Susan Hiller

Susan Hiller (1940–2019)

The Last Silent Movie and Lost and Found are two collages made of excerpts from anthropological recordings of rare languages from across the world, including Europe. In the first film, there are no visuals except for subtitles; in the second, each voice is represented visually as a green oscilloscopic line, accompanied by subtitles. The languages in both films are labelled as extinct, endangered, dormant or revived. Produced almost a decade later, Lost and Found focuses more on languages that are still practiced and transmitted today.

In these two sound-driven works, the combination of spoken words, visuals and texts re-materialize and amplifies speeches that had been recorded, archived and often forgotten by researchers. Animated by voices, the screen becomes a space of cross-generational and cross-cultural dialogue, a platform for uncanny encounters. In this work, Hiller uses her signature editing technique where she fragments, juxtaposes and recontextualizes archives, in order to generate multiple meanings and ambivalence.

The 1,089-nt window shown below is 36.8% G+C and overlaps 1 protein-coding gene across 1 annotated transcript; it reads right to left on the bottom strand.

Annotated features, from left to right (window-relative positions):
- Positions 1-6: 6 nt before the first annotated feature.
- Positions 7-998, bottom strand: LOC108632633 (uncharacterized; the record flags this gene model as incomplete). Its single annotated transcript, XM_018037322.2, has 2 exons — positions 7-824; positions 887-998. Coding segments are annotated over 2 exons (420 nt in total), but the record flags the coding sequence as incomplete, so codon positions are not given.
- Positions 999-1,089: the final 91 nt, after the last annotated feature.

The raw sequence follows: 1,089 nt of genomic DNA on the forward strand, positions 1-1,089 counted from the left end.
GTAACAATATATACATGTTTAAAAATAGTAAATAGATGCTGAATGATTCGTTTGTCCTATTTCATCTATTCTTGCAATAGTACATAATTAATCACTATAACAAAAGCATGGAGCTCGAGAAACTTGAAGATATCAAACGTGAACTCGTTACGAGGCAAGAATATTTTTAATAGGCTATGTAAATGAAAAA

A conceptualist and feminist artist working with media since the 1970s, Hiller always played with the limits of communication and language to reveal the construction of knowledge. Here, she compiled and edited similar archival materials to highlight the obsession of ethnographers with the preservation of non-dominant cultures. Wandering in a polysemic and polyphonic soundscape, we [Westerners] are invited to understand that ”we value creating archives more than sustaining peoples” and to re-evaluate our distanced position towards the situations of rare languages and more importantly their speakers.

Image: ©Susan Hiller; Courtesy Lisson Gallery. Lost and Found, 2016, Single channel projection, with sound, Dimensions variable, 30 minutes.